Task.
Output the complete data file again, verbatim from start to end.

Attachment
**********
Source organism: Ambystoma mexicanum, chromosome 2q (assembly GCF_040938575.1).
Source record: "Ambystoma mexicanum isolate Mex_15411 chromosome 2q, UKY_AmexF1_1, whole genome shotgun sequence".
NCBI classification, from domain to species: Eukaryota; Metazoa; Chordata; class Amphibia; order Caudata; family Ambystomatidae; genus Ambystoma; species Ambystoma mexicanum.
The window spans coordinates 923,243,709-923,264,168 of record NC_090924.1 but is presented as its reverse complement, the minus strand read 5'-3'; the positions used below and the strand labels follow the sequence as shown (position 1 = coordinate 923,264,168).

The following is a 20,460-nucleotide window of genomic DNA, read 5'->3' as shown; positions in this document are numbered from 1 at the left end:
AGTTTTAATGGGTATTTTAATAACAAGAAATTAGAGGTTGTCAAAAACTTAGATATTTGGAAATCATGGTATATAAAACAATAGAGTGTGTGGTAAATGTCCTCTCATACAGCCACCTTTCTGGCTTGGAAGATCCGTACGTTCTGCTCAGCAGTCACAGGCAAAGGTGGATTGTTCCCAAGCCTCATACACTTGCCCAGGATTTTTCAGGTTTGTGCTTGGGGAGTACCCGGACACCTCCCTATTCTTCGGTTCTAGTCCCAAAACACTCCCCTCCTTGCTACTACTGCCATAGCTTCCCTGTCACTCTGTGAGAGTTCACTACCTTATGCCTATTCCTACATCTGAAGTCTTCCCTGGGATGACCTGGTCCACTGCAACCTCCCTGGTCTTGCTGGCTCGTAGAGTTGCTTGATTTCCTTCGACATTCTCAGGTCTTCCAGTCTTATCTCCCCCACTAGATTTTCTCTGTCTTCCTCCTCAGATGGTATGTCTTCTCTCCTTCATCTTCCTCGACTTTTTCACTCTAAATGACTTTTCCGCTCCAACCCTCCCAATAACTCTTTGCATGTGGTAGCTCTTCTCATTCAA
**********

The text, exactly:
Source organism: Ambystoma mexicanum, chromosome 2q (assembly GCF_040938575.1).
Source record: "Ambystoma mexicanum isolate Mex_15411 chromosome 2q, UKY_AmexF1_1, whole genome shotgun sequence".
NCBI classification, from domain to species: Eukaryota; Metazoa; Chordata; class Amphibia; order Caudata; family Ambystomatidae; genus Ambystoma; species Ambystoma mexicanum.
The window spans coordinates 923,243,709-923,264,168 of record NC_090924.1 but is presented as its reverse complement, the minus strand read 5'-3'; the positions used below and the strand labels follow the sequence as shown (position 1 = coordinate 923,264,168).

The following is a 20,460-nucleotide window of genomic DNA, read 5'->3' as shown; positions in this document are numbered from 1 at the left end:
AGTTTTAATGGGTATTTTAATAACAAGAAATTAGAGGTTGTCAAAAACTTAGATATTTGGAAATCATGGTATATAAAACAATAGAGTGTGTGGTAAATGTCCTCTCATACAGCCACCTTTCTGGCTTGGAAGATCCGTACGTTCTGCTCAGCAGTCACAGGCAAAGGTGGATTGTTCCCAAGCCTCATACACTTGCCCAGGATTTTTCAGGTTTGTGCTTGGGGAGTACCCGGACACCTCCCTATTCTTCGGTTCTAGTCCCAAAACACTCCCCTCCTTGCTACTACTGCCATAGCTTCCCTGTCACTCTGTGAGAGTTCACTACCTTATGCCTATTCCTACATCTGAAGTCTTCCCTGGGATGACCTGGTCCACTGCAACCTCCCTGGTCTTGCTGGCTCGTAGAGTTGCTTGATTTCCTTCGACATTCTCAGGTCTTCCAGTCTTATCTCCCCCACTAGATTTTCTCTGTCTTCCTCCTCAGATGGTATGTCTTCTCTCCTTCATCTTCCTCGACTTTTTCACTCTAAATGACTTTTCCGCTCCAACCCTCCCAATAACTCTTTGCATGTGGTAGCTCTTCTCATTCAA